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Hi I need some help please. I want to calculate float numbers with a format like xxxxx.yyyyyyyyyyyyyyy. I have learned that I should use Decimal instead of float I tried a lot, and I searched a lot but I still have the following simple problem:

    getcontext().prec = 14
    a = Decimal(str('12.737791301'))
    b = Decimal(str('12.737791839'))
    c = Decimal((b - a)) # substract is what I finally want here

    print a, b, c

12.737791301 12.737791839 5.38E-7

I want c to be displayed as 0.000000538

thanks for your help!

ps. normalize() did not work

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2 Answers 2

The real solution is format(), available in python 2.6 and 3.1.

format(c,"f") will convert the decimal to float repr-style output. This is part of the new style formatting in python.

Other worse ideas for solutions are below:

This can be accomplished with a format string, as if your Decimal values were floats. print "%0.9f" % c will produce '0.000000538'

The python library reference can tell you more.

To get around the problem of needing to know the right number of decimal places, you could always print it out at the limit of float precision with a condition in case the Decimal is smaller:

out = "%.16f" % c if c >= 1e-16 else "0.0"
print out.rstrip('0')

With the second line dealing with the trailing 0s.

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The problem in using %.9f is that you will need to know upto how many decimals you require to print and you cannot arbitrarily put a long value in the format string like %.30f as it gives some unexpected results... >>> print %.9f %(1e-9) ... '0.000000001' # this is correct >>> print %.30f %(1e-9) ... '0.000000001000000000000000062282' # this is not Dealing with floating point numbers always has some or the other problems. – Guanidene Jul 3 '11 at 15:15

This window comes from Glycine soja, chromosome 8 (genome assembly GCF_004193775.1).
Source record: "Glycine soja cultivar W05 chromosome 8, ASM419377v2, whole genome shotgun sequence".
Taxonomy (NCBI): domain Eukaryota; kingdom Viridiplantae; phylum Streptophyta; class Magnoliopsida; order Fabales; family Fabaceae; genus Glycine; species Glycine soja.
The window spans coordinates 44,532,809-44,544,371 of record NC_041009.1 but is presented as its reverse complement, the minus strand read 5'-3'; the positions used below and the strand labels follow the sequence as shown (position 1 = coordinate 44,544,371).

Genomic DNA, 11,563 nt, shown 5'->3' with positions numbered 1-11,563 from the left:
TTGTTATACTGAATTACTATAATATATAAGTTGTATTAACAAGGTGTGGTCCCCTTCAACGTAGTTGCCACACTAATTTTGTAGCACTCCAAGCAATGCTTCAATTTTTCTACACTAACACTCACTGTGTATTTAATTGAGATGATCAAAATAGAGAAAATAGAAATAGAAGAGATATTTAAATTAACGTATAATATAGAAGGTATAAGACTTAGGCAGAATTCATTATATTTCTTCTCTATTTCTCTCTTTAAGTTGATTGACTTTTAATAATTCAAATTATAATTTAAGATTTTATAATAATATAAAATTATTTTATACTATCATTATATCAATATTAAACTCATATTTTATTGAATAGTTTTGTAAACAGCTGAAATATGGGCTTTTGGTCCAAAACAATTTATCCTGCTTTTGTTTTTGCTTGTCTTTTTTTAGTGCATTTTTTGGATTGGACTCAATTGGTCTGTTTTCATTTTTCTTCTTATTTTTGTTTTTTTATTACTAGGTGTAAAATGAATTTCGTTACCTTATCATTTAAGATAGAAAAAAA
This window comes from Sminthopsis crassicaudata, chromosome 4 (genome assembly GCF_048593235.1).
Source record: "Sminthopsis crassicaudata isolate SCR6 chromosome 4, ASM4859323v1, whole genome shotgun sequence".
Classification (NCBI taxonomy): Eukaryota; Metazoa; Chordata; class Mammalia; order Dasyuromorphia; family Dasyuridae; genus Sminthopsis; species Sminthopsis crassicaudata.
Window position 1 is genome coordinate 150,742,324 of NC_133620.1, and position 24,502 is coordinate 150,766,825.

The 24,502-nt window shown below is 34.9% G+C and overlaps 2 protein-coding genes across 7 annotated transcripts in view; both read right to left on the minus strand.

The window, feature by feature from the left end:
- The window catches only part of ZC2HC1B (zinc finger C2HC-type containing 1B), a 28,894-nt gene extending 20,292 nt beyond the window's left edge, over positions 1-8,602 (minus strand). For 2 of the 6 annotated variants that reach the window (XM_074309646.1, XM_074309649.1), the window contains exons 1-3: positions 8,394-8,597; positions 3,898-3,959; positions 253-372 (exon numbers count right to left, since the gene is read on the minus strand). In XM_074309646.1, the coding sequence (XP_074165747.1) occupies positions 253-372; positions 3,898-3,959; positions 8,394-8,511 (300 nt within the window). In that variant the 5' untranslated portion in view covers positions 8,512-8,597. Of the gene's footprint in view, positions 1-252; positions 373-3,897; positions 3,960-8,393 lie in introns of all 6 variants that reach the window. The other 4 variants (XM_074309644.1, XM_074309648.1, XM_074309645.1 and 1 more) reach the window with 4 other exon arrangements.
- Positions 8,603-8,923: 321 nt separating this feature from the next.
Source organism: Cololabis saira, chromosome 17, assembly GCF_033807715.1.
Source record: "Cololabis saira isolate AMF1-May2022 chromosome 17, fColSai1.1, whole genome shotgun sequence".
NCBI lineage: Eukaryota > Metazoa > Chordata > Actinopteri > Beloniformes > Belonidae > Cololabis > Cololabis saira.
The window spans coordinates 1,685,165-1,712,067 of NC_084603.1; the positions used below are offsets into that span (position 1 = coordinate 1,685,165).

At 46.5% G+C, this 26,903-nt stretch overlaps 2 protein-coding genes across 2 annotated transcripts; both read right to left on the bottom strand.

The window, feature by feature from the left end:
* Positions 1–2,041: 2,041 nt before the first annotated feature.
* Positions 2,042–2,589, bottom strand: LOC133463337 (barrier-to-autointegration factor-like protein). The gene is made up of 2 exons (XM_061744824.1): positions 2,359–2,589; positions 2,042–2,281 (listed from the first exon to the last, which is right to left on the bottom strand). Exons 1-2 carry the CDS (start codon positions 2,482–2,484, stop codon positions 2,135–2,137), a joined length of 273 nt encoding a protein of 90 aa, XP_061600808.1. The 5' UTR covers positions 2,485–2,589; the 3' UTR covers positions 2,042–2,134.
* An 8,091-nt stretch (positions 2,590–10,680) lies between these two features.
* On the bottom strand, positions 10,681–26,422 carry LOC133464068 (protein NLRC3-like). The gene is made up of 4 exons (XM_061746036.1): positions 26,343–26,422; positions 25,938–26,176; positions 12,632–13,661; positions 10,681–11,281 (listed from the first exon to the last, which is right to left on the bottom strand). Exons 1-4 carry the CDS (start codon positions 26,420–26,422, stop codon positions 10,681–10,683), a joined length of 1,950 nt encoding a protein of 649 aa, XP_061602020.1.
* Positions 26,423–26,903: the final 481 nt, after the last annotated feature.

This is true. There's always the ugly hack of counting digits in the exponential notation (3 in the example of 5.38E-7) and adding that to exponent - 1. frmt = "%0." + str(3 + 7 - 1) + "f" print frmt % c ...but such a kluge. – shelhamer Jul 3 '11 at 15:27

You may use quantize. Something along the lines of

c_dec = Decimal(c)
NUMPLACES = Decimal(10)**( c_dec.adjusted() -3)
c_str = str( c_dec.quantize(NUMPLACES) )
print c_str

EDIT. In your particular example the following works:

import decimal as dec

a = dec.Decimal(str('12.737791301'))
b = dec.Decimal(str('12.737791839'))
c = dec.Decimal((b - a)) # substract is what I finally want here

print a
print b

sign, digits, exponent=c.as_tuple()


for i in range(0,exponent+PREC+1):
for d in ld:
print cstr

If you want something more robust, look up this example

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does not seem to work with the simple example (just tested) – azze Jul 3 '11 at 16:39
@azze: what exactly are you trying to achieve: have exactly 14 decimal places in the output, or three significant digits, or something else still? – ev-br Jul 3 '11 at 17:31
I think the question was about how to format the printed string correctly, not how to round the value. – Luke Jul 3 '11 at 17:48
@Luke: you're right! @azze: see the edited answer – ev-br Jul 3 '11 at 18:10

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